> The audio might eventually end up as optical track on the film reels
> I think it would be a devil of a job to edit classical music using a sprocketed medium
> HTH
> -pm
>
>
> -----Original Message-----
> From: Association for Recorded Sound Discussion List [mailto:[log in to unmask]] On Behalf 
> Of Roderic G Stephens
> Sent: Tue 24 Apr 2012 21:50
> To: [log in to unmask]
> Subject: Re: [ARSCLIST] EMI, opera and 35mm?
>
> Ironically, 35 & 16mm films are the few exceptions to the rule of international differences in 
> standards. It was established in 1909 according to this: 
> http://www.ehow.com/about_6635136_16mm-vs_-35mm-film.html
>
> --- On Tue, 4/24/12, Shai Drori <[log in to unmask]> wrote:
>
> From: Shai Drori <[log in to unmask]>
> Subject: Re: [ARSCLIST] EMI, opera and 35mm?
> To: [log in to unmask]
> Date: Tuesday, April 24, 2012, 1:36 PM
>
> I thought 35mm was a US thing, like the command and mercury.
> Shai
>
>
> בתאריך 24/04/12 4:35 PM, ציטוט Tom Fine:
>> Hi Ted:
>>
>> But 35 millimeters = 1.37795276 inches.
>>
>> So either the reporter completely confused what he was seeing (or hearing) or there was 35mm film 
>> in use.
>>
>> Are there any Abbey Road veterans from that time on the list?
>>
>> -- Tom Fine
>>
>> ----- Original Message ----- From: "Ted Kendall"
>> <[log in to unmask]>
>> To: <[log in to unmask]>
>> Sent: Tuesday, April 24, 2012 10:12 AM
>> Subject: Re: [ARSCLIST] EMI, opera and 35mm?
>>
>>
>>> On 24/04/2012 14:47, Tom Fine wrote:
>>>> So they don't mean sprocketed magnetic film?
>>>>
>>>> ----- Original Message ----- From: "Ted Kendall"
>>>> <[log in to unmask]>
>>>> To: <[log in to unmask]>
>>>> Sent: Tuesday, April 24, 2012 9:40 AM
>>>> Subject: Re: [ARSCLIST] EMI, opera and 35mm?
>>>>
>>>>
>>>>> On 24/04/2012 13:27, Tom Fine wrote:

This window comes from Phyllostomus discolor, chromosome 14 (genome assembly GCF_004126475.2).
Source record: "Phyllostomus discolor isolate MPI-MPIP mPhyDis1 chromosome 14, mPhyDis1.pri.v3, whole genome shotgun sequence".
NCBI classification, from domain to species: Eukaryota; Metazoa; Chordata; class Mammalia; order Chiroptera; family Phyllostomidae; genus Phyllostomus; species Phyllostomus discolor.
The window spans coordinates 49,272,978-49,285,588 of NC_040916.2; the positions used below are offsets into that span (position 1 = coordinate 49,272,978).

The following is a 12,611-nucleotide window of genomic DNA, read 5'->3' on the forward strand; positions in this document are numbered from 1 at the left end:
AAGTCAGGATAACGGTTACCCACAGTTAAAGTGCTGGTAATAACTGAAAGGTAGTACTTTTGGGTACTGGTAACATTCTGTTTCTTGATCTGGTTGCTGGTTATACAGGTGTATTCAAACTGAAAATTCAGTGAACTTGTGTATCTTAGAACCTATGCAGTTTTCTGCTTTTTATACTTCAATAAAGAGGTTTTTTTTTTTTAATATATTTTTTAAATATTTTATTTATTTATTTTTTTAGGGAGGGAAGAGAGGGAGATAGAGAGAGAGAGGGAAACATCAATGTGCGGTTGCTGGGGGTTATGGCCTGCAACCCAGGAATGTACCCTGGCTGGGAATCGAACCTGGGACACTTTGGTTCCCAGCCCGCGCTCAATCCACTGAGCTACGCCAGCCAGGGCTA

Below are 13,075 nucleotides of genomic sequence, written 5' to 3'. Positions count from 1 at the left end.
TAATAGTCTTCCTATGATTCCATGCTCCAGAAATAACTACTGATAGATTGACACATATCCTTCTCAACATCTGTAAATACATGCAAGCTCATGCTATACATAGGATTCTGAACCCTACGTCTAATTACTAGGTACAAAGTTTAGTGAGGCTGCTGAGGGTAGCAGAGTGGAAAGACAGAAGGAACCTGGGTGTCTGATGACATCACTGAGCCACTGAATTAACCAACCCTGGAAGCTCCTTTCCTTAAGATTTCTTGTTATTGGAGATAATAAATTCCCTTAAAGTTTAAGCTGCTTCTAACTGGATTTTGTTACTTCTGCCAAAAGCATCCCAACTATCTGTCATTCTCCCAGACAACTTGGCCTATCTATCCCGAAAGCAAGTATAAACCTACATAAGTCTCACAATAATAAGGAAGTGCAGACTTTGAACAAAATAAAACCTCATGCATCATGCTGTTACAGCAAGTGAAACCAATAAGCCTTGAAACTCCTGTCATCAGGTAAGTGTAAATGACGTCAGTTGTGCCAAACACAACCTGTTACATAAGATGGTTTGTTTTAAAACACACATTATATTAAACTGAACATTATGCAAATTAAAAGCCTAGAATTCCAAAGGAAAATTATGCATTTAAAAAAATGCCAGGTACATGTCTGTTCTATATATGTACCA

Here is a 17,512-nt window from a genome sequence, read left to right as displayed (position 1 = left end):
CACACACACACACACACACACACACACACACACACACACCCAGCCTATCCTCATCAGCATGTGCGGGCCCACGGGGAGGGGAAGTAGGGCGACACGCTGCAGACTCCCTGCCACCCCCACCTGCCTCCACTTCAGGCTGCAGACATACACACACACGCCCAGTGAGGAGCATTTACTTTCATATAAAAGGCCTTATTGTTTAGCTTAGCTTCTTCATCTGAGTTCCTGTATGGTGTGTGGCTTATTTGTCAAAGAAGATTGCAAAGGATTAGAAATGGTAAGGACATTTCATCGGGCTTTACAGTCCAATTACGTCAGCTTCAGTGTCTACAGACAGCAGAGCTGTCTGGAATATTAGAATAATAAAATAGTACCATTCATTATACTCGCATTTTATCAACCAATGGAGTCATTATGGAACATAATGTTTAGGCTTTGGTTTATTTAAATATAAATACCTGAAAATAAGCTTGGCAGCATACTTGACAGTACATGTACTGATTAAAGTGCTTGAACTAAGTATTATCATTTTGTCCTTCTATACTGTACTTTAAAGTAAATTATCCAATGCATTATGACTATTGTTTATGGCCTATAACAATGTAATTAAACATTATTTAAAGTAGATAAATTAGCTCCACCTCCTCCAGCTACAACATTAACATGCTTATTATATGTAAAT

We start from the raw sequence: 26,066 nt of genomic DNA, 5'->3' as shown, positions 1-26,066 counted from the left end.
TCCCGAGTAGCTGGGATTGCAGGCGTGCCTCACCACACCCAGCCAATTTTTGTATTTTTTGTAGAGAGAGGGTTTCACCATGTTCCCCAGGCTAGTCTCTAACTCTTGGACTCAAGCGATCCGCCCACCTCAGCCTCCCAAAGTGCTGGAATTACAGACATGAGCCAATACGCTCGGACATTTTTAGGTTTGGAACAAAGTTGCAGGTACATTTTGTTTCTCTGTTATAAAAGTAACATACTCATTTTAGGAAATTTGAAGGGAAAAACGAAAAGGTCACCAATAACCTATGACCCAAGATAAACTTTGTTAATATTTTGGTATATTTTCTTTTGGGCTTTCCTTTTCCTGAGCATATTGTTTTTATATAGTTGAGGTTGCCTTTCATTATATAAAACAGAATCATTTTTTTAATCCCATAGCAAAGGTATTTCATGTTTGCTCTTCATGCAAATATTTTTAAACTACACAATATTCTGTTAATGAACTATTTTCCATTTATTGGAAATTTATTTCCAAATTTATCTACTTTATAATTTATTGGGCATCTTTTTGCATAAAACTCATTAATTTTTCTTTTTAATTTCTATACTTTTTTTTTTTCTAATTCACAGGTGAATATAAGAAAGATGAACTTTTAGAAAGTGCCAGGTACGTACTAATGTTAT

>>>>>> I came across this blurb in May 1968 High Fidelity:
>>>>>> http://www.yousendit.com/download/M3Brc2ZPK3g3bUJEZU1UQw?cid=tx-02
>>>>>> 002207340200000000&s=19102 (paste full link into browser if it's
>>>>>> split by e-mail)
>>>>>>
>>>>>> The part from London, about Klemperer recording Wagner for EMI, starts at the bottom of the 
>>>>>> first page.
>>>>>>
>>>>>> At the top of the second page, the piece reports that "35-mm tape (is used) when separate 
>>>>>> systems were being used for voices and instruments."
>>>>>>
>>>>>> Are there any EMI veterans on this list who can tell me more about this technique? How long 
>>>>>> was it used? Aside from the Klemperer Wagner opera recording, what other records were made 
>>>>>> using this technique? Was it ever detailed or used as a marketing hook in EMI advertising or 
>>>>>> album-notes?
>>>>>>
>>>>>> Finally, do any EMI veterans have photos of the setup, showing the 35mm equipment?
>>>>>>
>>>>>> -- Tom Fine
>>>>> I'm pretty certain this would be one inch tape on Studer J37s, of which Abbey Road had several 
>>>>> at the time, although there was a similar Telefunken machine as well. Four tracks gave one 
>>>>> pair for voices and one for orchestra.
>>>>>
>>>>
>>> Not as far as I know - I have not come across any other suggestion that this was used there, and 
>>> the technical climate was quite conservative at the time.
>>>
>>
>
> -- בברכה,
> שי דרורי
> מומחה לשימור והמרה של אודיו וידאו וסרטים 8-35 ממ.
>